Potentially the most important news to affect the produce industry this week is new labor legislation proposed by the Biden administration immediately after taking power.
It is entitled the U.S. Citizenship Act of 2021 (USCA; for a summary, see here).
As the summary indicates, one of the law’s principal goals is to provide “hardworking people who enrich our communities every day and who have lived here for years, in some cases for decades, an opportunity to earn citizenship.”
“The USCA’s most progressive and controversial provision is its eight-year path to citizenship for most undocumented foreign nationals already in the U.S. as of January 1, 2021. Most applicants would first register for a five-year period of temporary legal status, followed by a three-year lawful permanent residency (aka green card) status. At the end of the combined eight-year period, applicants could apply for U.S. naturalization. Eligible Dreamers, TPS holders, and immigrant farmworkers would be permitted to skip the five-year first step and move straight to applying for lawful permanent residency/green card status. All applicants would be required to pass stringent criminal and national security background checks and pay U.S. taxes.”
This process entails a “path to citizenship” for undocumented residents, or (depending on your ideological proclivities) “amnesty.” And amnesty is not popular with everyone.
“Republicans have already expressed skepticism about providing a pathway to citizenship for those already in the country without documentation, which is often referred to as amnesty,” reports The Hill.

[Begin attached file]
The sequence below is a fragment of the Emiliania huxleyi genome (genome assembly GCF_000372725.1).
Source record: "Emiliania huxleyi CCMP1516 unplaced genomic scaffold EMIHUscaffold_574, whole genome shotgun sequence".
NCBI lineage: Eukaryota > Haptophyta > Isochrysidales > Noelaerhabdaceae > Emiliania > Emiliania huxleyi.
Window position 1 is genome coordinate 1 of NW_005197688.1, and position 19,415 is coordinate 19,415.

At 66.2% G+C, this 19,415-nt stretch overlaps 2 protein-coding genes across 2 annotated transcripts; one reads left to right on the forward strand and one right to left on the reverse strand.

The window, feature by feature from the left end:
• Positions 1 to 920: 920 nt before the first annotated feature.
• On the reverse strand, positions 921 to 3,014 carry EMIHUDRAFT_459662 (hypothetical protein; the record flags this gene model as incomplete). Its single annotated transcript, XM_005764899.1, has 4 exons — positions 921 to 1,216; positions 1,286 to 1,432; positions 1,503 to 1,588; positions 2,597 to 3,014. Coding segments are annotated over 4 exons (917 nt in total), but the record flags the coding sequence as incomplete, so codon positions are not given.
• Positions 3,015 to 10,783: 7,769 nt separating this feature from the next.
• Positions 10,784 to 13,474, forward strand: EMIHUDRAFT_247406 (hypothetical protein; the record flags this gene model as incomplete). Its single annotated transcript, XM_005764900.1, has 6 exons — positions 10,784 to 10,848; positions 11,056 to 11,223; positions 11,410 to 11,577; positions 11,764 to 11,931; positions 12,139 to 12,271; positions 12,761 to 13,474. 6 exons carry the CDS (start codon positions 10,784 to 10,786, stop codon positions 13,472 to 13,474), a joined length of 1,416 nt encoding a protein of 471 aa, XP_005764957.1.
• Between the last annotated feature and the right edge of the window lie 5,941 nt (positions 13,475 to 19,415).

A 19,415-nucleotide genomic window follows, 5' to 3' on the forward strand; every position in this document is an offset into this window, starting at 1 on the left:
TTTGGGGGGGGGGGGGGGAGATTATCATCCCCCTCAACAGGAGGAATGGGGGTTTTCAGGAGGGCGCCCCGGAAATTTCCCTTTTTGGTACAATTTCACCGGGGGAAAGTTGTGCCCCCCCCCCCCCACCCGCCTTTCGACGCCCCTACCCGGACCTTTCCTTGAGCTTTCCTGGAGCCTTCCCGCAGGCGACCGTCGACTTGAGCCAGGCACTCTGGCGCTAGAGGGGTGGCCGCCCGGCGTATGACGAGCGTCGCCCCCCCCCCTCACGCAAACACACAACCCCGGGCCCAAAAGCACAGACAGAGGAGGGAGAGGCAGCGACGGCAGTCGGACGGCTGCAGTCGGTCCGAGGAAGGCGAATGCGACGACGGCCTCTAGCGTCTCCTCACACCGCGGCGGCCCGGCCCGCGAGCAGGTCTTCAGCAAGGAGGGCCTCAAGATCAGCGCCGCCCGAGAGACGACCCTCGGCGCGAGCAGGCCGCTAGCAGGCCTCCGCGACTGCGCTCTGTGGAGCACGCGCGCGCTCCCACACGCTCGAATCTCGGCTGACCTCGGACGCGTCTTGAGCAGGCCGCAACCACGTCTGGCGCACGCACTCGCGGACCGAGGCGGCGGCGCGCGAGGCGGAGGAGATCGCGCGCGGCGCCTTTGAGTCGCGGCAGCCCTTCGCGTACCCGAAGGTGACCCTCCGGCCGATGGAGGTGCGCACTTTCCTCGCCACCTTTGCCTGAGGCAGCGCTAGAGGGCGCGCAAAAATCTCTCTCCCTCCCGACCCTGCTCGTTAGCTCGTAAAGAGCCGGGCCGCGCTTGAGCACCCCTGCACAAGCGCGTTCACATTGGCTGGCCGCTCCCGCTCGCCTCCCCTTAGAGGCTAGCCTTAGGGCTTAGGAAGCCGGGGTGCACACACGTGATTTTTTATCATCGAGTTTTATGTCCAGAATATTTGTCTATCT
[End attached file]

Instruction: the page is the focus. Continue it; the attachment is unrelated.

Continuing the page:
Other provisions of USCA include technological improvements in border enforcement and, strikingly, increased aid for Honduras, Guatemala, and El Salvador (countries of origin for many of the most recent immigrants) “conditioned on their ability to reduce the endemic corruption, violence, and poverty that causes people to flee their home countries,” according to the legislative summary.
One thing the bill will not support is the continued construction of a wall along the southern border of the United States, a major project of the Trump administration.
Indeed, in a separate proclamation, President Biden ordered immediate cessation of construction of the wall.
Responses from ag interests to USCA were generally favorable. Dave Puglia, president and CEO of the Western Growers Association, for example, issued the following statement:
“President Biden’s decision to send Congress an immigration reform bill on his first day in office sends a clear statement about his commitment to resolving one of the most pressing issues facing the agriculture industry. We are encouraged by the President’s focus on modernizing the immigration system and are confident we can work within his framework to fully address the agricultural labor crisis. As we did on a bipartisan basis in 2013 and 2019, we will collaborate with our Congressional champions to ensure that the two key needs of American farmers are met in any legislative package that arrives on the President’s desk—an earned pathway to legalization for our existing, experienced workers and a streamlined temporary nonimmigrant program that provides a reliable future flow of guest workers.”
On the other hand, agriculture interests had been similarly supportive of the Farm Workforce Modernization Act of 2019, which had been passed by the Democratically controlled House of Representatives but failed to be taken up by the Republican-controlled Senate.
Will Biden’s new law fare better now that Democrats are in control of both Houses of Congress? Anyone making predictions about the success of passing legislation in the near future is either brave or foolhardy, but the new plan seems to stand a better chance.
To take the larger view, one thing seems clear from the history of recent decades: the immigration problem is not going to be solved for the produce industry without some provision for permanent residency and eventual citizenship for many if not most resident aliens. Even if you call it amnesty.